Article Info

published: 5/24/06
updated: 6/21/13

Pomegranate Symbol



Symbols in Christianity

pomegranate symbol

Pomegranate

Christianity has always incorporated symbols - that is, visual representations and signs - into its practice, as valuable expressions of truth. The depiction of an important element of the faith, by means of an animal or color, for instance, can be powerful and encouraging. What words cannot say, sometimes symbols can. While Christians are known for being people of faith, the religion has produced some of the most beautiful art in history. Whether they be carved on first-century tombs or tatooed on twenty-first century bodies, symbols matter in the Christian religion.

Christians believe that God created human senses - sight, touch, taste, sound, and smell. Of course faith is of utmost importance in Christianity, but the physical abilities God gave people aren't unimportant. It is helpful to understand that the Christian worldview doesn't teach that immaterial and the material are in competition with each other or opposed to each other. in fact, faith experiences can be supported by a sensory experience such as when the Apostle Paul laid hands on people when he prayed for them (Acts 19:4-6).




Pelican imagery in Christianity

The pomegranate is a symbol of the resurrection and the hope of eternal life. Because of its abundance of seeds, it can also symbolize royalty and the church, where the seeds represent the many believers who make up the one universal church.

Madonna of the Pomegranate, detail
Detail of Madonna of the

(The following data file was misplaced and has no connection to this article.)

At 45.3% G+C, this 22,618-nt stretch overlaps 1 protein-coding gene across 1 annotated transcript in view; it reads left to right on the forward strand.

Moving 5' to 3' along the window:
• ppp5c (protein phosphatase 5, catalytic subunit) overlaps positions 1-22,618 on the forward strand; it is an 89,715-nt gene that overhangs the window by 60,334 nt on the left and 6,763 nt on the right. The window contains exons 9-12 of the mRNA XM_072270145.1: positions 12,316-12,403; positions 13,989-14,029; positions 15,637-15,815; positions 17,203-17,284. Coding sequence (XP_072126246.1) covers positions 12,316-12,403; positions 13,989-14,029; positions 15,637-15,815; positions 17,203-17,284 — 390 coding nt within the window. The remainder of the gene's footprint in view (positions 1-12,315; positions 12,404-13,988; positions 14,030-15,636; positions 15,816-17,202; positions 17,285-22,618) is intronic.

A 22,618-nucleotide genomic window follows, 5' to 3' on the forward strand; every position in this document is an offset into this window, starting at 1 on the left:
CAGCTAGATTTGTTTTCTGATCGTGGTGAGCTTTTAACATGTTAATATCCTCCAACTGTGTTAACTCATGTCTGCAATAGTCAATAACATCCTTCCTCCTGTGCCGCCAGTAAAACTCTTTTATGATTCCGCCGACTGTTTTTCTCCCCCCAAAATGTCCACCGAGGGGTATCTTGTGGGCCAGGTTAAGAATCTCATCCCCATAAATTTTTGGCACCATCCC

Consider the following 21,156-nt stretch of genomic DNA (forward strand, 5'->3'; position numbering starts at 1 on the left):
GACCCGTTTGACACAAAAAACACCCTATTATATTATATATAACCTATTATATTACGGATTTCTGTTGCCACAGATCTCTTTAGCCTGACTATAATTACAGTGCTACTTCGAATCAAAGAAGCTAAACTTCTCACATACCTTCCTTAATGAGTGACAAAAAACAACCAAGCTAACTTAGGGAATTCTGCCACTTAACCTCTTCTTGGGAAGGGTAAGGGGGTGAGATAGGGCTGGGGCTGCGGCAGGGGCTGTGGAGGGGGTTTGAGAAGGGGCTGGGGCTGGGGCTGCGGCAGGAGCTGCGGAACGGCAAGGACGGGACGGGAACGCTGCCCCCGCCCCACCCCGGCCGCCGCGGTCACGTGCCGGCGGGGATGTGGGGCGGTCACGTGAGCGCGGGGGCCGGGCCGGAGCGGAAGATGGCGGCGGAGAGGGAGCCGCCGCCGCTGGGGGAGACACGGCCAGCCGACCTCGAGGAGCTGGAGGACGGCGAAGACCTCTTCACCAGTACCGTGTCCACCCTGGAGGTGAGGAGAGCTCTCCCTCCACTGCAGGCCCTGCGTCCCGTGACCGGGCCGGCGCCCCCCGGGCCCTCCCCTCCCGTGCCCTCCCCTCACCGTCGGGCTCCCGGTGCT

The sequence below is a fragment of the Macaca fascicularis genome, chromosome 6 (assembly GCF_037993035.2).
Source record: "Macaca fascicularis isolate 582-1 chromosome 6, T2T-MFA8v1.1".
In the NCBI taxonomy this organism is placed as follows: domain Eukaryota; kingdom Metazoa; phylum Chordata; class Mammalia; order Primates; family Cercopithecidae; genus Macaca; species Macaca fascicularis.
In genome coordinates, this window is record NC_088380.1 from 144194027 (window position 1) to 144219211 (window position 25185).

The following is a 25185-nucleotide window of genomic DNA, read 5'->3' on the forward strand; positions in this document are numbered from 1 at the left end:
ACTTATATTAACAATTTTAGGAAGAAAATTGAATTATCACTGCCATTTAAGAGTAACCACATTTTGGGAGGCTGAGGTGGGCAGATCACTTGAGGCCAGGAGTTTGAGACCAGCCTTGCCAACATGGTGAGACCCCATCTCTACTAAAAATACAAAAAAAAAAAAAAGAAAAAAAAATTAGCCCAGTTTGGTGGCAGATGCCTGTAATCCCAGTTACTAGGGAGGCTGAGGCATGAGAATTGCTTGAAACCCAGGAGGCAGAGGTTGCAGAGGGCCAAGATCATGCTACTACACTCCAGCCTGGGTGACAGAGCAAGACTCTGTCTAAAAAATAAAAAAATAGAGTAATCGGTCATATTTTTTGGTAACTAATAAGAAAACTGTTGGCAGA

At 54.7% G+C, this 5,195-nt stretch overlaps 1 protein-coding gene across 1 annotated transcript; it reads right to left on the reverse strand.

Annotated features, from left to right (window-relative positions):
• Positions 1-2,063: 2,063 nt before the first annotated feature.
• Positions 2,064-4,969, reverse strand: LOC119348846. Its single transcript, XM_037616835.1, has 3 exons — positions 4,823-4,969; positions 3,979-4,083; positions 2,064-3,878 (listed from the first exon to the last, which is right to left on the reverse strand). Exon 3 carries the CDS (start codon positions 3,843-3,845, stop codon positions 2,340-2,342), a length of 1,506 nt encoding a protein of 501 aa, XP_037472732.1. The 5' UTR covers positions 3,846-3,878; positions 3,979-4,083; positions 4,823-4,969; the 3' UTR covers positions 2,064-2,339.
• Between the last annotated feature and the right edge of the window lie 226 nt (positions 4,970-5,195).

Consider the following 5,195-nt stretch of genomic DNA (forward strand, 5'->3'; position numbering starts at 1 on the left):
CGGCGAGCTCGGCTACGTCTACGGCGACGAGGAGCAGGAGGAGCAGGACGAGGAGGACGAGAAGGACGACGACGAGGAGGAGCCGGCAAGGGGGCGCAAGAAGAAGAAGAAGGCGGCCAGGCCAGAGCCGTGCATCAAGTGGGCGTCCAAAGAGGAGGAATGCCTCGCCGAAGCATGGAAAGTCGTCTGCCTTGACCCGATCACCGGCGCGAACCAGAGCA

Pomegranate
by Sandro
Botticelli, 1487. Uffizi
Gallery, Florence.

Madonna of the Pomegranate by Botticelli
Madonna of the Pomegranate
by Sandro Botticelli, 1487.
Uffizi Gallery, Florence.

The pomegranate symbol derives from the ancient myth of Properspina and her annual return to earth in the spring.

Christianity adopted this theme, with the pomegranate associated with the Resurrection of Christ and of believers instead of the annual resurrection of crops.

The seeds bursting forth from the pomegranate are also likened to Christ bursting forth from the tomb.

In Christian art, the pomegranate is often held by the Christ Child in depictions of the Madonna and Child, such as the famous example by Botticelli pictured at right.

Pomegranates are often used in church decorations on the Sundays after Pentecost.

 





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Sources
  1. "Pomegranate." Peter and Linda Murray, Oxford Dictionary of Christian Art (2004).
  2. Patricia S. Klein, Worship Without Words: The Signs and Symbols of Our Faith (2000).
  3. Symbols in Christian Art and Architecture by Walter E. Gast. Top illustration of pomegranate also by Mr. Gast.